The polynomial remainder theorem states, If f(x) is a polynomial, then the remainder obtained by dividing f(x) by xr equals f(r) In other words, xr is a factor of f(x)f(r) To show this is true, we will first show that xr is a factor of ax^{n}ar^{n}, where a is any real number, and n is a nonnegative integer. Then, since the polynomial f(x)f(r) is composed of a sum of numbers of the form ax^{n}ar^{n}, and xr divides every term of that sum, then it follows that xr divides f(x)f(r). Before we begin, perhaps a definition of "remainder" is needed. As you recall, in division of integers, if r is the remainder of the division p/d, then there is an integer, q, such that qd+r=p, and 0 <= r < d. In division of polynomials the same idea holds, except the quotient and remainders are both polynomials. In division of polynomials, if r is the remainder of the division p/d (both polynomials), then there is a polynomial, q, such that qd+r=p, and 0 <= O(r) < d. Here O(r) means the "order" or "degree" of polynomial r. Proof that (xr)  (ax^{n}ar^{n}) for all real a and nonnegative integer n. If (xr)  (x^{n}r^{n}) then (xr)  (ax^{n}ar^{n}), so I'll just show the former. If n=0, then xr is a factor of x^{n}r^{n}, because x^{0}r^{0}=0, and xr is a factor of 0. Now let's suppose xr is a factor of x^{n}r^{n}. We will show xr is a factor of x^{n+1}r^{n+1}. First, it is clear that (xr)  (x^{n}r^{n})(xr). I will write a series of expressions that are all equivalent to (x^{n}r^{n})(xr).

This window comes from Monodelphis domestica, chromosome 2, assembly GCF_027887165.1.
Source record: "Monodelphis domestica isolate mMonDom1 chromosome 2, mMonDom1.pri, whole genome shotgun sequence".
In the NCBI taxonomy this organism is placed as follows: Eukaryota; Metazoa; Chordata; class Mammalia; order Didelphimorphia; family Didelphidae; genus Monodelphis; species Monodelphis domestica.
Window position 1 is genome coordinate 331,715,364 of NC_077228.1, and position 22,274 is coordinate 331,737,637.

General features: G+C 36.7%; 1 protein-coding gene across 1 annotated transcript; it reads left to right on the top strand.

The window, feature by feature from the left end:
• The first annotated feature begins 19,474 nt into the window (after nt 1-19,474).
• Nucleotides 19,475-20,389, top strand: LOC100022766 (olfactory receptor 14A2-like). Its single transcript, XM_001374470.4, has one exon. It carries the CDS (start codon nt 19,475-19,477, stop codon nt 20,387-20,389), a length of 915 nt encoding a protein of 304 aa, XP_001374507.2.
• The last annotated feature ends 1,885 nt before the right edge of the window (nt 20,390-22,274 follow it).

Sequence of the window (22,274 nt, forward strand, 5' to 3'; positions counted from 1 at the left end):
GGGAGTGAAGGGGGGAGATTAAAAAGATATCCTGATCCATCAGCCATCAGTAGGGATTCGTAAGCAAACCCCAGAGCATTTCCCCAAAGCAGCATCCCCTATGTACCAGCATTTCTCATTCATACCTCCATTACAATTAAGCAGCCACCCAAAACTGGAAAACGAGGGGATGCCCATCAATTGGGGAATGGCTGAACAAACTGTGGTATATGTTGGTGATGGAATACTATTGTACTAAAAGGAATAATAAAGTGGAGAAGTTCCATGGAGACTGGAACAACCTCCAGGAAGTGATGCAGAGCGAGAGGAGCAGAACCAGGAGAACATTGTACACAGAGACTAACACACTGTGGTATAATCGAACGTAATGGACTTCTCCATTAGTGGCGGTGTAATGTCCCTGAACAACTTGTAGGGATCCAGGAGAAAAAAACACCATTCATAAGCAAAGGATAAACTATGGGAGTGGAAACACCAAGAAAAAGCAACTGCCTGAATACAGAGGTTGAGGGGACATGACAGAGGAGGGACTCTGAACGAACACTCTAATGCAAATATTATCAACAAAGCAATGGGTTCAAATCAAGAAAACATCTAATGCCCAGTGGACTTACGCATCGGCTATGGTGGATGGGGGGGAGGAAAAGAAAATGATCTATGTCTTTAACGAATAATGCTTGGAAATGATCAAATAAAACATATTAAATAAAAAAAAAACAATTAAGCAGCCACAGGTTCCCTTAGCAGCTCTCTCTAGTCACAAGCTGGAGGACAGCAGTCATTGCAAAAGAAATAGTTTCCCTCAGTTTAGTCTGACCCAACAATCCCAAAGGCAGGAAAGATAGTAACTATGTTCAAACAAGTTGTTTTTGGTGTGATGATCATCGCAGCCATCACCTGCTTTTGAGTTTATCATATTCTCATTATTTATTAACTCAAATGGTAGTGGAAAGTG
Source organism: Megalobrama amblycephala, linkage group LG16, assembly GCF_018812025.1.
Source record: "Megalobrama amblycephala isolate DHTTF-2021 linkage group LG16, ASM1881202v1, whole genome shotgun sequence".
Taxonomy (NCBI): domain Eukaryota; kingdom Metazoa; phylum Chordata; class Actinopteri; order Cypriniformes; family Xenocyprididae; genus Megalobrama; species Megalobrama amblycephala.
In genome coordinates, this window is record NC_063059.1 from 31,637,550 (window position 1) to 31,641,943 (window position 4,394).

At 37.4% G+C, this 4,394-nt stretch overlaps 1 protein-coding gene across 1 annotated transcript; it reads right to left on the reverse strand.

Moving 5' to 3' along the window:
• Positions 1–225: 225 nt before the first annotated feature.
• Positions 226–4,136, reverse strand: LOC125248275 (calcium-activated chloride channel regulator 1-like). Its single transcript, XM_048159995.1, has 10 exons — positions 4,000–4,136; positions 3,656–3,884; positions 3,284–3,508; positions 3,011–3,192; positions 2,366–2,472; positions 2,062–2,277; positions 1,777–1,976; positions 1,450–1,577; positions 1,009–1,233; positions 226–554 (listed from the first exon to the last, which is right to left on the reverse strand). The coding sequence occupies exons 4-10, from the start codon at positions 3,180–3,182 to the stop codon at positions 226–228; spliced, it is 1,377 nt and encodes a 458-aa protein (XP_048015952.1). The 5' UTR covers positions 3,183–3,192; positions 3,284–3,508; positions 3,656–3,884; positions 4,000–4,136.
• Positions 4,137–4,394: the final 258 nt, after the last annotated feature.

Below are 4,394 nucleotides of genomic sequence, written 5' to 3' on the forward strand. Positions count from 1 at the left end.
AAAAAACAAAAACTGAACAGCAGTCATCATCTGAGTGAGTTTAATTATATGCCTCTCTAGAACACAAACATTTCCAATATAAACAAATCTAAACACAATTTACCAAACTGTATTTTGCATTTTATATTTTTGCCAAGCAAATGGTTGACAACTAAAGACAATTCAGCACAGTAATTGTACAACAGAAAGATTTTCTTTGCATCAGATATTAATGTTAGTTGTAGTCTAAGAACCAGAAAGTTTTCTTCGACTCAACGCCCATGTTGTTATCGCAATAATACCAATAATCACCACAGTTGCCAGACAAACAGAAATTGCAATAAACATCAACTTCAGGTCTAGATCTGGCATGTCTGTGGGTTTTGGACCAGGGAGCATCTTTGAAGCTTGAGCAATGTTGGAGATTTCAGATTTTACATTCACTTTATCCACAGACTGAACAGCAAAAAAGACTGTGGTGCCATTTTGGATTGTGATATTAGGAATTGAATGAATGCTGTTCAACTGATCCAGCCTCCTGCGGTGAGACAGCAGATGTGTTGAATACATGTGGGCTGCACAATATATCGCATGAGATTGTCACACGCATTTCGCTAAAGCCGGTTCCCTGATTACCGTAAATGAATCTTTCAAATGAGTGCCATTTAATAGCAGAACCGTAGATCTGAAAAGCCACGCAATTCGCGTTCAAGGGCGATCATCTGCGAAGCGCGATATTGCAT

This proves that (xr)  (x^{n}r^{n}) for all nonnegative integer n. Since the polynomial f(x)f(r) is composed of a sum of numbers of the form ax^{n}ar^{n}, and xr divides every term of that sum, then it follows that xr divides f(x)f(r). In other words, If f(x) is a polynomial, then the remainder obtained by dividing f(x) by xr equals f(r) 
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